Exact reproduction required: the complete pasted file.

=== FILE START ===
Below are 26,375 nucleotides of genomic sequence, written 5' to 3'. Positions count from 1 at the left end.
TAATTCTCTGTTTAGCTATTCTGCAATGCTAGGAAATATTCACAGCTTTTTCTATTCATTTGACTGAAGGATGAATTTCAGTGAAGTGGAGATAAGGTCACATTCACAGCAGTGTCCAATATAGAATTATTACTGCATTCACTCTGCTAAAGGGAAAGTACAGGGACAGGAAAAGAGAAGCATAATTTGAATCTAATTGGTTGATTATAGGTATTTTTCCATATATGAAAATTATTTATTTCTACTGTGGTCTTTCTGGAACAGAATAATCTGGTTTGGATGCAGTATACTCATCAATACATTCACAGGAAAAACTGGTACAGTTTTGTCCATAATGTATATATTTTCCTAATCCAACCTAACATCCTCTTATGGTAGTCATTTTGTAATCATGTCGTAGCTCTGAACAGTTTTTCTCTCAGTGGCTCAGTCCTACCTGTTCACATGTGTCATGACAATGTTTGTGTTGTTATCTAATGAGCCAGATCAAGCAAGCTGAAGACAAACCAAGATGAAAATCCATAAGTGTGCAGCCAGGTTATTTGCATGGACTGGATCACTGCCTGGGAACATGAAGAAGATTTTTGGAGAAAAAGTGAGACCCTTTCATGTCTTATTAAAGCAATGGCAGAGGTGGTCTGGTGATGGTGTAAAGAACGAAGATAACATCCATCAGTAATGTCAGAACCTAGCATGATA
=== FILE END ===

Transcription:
Below are 26,375 nucleotides of genomic sequence, written 5' to 3'. Positions count from 1 at the left end.
TAATTCTCTGTTTAGCTATTCTGCAATGCTAGGAAATATTCACAGCTTTTTCTATTCATTTGACTGAAGGATGAATTTCAGTGAAGTGGAGATAAGGTCACATTCACAGCAGTGTCCAATATAGAATTATTACTGCATTCACTCTGCTAAAGGGAAAGTACAGGGACAGGAAAAGAGAAGCATAATTTGAATCTAATTGGTTGATTATAGGTATTTTTCCATATATGAAAATTATTTATTTCTACTGTGGTCTTTCTGGAACAGAATAATCTGGTTTGGATGCAGTATACTCATCAATACATTCACAGGAAAAACTGGTACAGTTTTGTCCATAATGTATATATTTTCCTAATCCAACCTAACATCCTCTTATGGTAGTCATTTTGTAATCATGTCGTAGCTCTGAACAGTTTTTCTCTCAGTGGCTCAGTCCTACCTGTTCACATGTGTCATGACAATGTTTGTGTTGTTATCTAATGAGCCAGATCAAGCAAGCTGAAGACAAACCAAGATGAAAATCCATAAGTGTGCAGCCAGGTTATTTGCATGGACTGGATCACTGCCTGGGAACATGAAGAAGATTTTTGGAGAAAAAGTGAGACCCTTTCATGTCTTATTAAAGCAATGGCAGAGGTGGTCTGGTGATGGTGTAAAGAACGAAGATAACATCCATCAGTAATGTCAGAACCTAGCATGATA